I'm having trouble wrapping my mind around 2010. It sounds like a prescription from the optometrist, or a verse from a song designed to teach kids to count by tens. Backwards. But maybe I'm saying it wrong? Is it "Twenty-Ten" or "Two Thousand Ten?" Or maybe "Two-oh-one-oh?" Just hours into the new year and I'm already confused.
Maybe it's because I don't really want to let go of 2009. The sparkle of the holidays still lingers in our house, and I mean that quite literally because those glitter snowflakes I put up have shed all over basically every flat surface. But I'm still not quite ready to take them down. Though the Christmas tree is beginning to look a bit pathetic, I can't bring myself to separate it from the little boy who races down the stairs each morning and yells "1...2...3!" as I turn on the lights. Christmas 2009 was certainly a memorable one: the first ever for a sweet baby girl who arrived 6 months and 2 days before Santa; the first time a certain 2-year-old boy really understood what was going on. And I, for one, just don't want it to end.
"It will only get better," my been-there, done-that friends say, and I'm sure that's true. Because as wonderful as this past holiday season, and the year as a whole have been, there are definitely areas that could use some improvement. Which is why, like most people, I'm working on a list of New Year's Resolutions. But this year I resolve to not resolve anything involving weight loss or exercise. And let's face it, I will not likely write the Great American Novel in 2010, so I resolve not to resolve to do that either. In fact, in honor of this nonsensical sounding year, I'll think I'll try some non-resolutions.
1. I will change fewer diapers. No, I'm not going to leave my children to sit in filth, but I will allow others to help more when it comes to diaper duty and all the rest. And I suppose it's also time we get going on the Great Potty Training Adventure.
2. I will sit down more. Yes, I know all about the obesity epidemic and the lazy-fication of America. But in my corner of the world, I too often find myself hovering over the table at meal time, slicing grilled cheese sandwiches with one hand, mixing baby purees with the other, eating my own food with.... well, there's the problem. Even prisoners sit down to eat.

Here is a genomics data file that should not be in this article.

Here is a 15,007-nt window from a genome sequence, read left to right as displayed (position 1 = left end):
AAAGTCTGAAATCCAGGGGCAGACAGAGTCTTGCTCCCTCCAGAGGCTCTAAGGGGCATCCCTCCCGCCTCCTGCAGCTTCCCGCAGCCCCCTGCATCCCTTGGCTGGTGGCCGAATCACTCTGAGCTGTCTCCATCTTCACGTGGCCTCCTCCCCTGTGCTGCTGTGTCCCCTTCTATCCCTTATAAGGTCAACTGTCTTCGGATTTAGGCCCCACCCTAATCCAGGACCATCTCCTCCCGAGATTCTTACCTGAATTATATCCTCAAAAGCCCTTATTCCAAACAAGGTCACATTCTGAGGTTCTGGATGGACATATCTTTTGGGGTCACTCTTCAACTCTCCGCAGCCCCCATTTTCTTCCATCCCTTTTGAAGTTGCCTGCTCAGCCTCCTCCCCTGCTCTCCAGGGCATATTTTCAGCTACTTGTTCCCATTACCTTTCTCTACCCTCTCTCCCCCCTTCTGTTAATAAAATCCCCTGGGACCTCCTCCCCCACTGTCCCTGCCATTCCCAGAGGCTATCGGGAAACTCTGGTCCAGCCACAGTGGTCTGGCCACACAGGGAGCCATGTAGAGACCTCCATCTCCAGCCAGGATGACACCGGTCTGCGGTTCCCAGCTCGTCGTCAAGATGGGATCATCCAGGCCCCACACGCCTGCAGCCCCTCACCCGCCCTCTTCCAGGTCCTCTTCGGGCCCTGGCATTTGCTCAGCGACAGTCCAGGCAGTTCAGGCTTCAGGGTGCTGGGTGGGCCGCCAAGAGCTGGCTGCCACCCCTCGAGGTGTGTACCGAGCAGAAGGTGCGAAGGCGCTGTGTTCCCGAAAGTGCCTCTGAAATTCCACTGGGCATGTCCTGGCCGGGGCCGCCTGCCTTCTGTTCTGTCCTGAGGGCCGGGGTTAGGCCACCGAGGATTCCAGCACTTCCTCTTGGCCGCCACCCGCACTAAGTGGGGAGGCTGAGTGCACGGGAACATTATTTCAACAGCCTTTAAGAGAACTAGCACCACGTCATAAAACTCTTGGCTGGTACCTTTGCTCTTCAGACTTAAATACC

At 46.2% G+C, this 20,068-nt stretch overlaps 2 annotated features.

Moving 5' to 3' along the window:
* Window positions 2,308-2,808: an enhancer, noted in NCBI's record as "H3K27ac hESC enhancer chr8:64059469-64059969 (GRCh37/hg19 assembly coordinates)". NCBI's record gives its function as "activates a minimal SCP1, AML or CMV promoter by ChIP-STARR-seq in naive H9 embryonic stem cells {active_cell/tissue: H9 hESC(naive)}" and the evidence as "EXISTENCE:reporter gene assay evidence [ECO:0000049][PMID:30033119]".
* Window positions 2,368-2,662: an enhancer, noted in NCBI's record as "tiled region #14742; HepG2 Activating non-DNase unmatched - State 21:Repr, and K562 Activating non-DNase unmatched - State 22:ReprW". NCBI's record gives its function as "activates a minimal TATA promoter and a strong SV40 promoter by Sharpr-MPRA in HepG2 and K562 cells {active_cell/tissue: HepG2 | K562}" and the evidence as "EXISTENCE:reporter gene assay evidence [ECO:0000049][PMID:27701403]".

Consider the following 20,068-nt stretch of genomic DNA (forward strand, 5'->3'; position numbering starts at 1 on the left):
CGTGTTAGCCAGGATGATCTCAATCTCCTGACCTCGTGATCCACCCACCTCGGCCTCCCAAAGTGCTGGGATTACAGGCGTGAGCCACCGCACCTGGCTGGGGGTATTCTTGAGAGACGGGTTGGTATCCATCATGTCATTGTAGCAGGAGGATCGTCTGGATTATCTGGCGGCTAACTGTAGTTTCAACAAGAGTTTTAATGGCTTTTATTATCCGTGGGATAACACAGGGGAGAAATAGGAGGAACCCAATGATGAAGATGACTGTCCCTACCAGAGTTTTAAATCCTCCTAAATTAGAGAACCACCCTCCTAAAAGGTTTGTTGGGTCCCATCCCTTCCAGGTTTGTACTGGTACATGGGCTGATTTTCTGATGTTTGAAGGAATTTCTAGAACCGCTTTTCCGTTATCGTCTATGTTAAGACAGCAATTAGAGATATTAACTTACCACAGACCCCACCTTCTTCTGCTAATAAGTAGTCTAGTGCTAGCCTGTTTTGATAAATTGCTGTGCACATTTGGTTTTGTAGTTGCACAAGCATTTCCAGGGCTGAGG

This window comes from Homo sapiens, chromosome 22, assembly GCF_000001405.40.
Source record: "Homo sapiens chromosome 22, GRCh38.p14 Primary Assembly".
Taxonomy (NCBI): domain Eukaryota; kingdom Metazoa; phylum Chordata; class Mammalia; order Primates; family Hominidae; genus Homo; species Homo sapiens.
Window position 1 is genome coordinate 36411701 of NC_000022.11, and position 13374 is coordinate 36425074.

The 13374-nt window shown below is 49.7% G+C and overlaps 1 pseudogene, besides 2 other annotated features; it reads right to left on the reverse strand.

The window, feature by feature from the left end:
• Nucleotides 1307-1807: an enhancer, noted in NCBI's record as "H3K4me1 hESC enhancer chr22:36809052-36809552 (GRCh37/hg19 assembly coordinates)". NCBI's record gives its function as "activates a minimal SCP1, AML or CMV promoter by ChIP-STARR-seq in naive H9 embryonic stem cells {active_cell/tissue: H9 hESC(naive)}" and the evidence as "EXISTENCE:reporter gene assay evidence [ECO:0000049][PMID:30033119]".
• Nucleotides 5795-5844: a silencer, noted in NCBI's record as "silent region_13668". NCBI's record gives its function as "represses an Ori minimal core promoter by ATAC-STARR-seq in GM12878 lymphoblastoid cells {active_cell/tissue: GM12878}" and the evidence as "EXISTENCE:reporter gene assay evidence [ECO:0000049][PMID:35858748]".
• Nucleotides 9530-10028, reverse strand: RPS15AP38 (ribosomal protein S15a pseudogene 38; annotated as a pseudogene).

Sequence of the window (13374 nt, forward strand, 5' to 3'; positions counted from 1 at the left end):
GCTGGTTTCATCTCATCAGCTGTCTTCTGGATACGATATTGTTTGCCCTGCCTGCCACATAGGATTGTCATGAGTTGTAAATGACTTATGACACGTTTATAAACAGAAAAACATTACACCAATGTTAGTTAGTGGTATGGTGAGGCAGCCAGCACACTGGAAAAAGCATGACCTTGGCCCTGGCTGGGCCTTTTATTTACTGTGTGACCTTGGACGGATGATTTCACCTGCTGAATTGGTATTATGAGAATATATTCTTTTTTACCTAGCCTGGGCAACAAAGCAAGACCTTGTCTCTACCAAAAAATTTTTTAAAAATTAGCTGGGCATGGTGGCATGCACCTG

3. I will break traditions. At least the ones that no longer work for anyone involved. Like the giant family holiday get-together that takes place too late at night with too much food, too much drink, and too little quality time. "That's the way we've always done it" isn't a good enough reason to continue. New traditions have to start somewhere, and somewhere is now.
4. I will not always focus on the present. I'm pretty sure the moments that seem so incredibly stressful, so draining, so intolerable right now will look and feel very different 10, 20, or 30 years from now. When my son is 12 and is too cool to acknowledge me in public I'm sure I'll long for the days he begged me to sing "Frosty the Snowman" for the 27th time. Staying up all night with a coughing baby girl won't seem so bad when I'm staying up all night waiting for her to come home.
Sure, there are other areas of life that could use some work, but I'm just going to start with these four. I'm hoping that working on what matters most in my life will bring more inner nourishment than any new diet, more strength than any gym membership could provide. I'm still not sure what to call the year, but I pray that 365 days from now I'll be looking back, holding onto each last moment, and just calling it unforgettable.
Mona Shand is a TV and radio news reporter and a contributor to annarbor.com who lives in Brighton.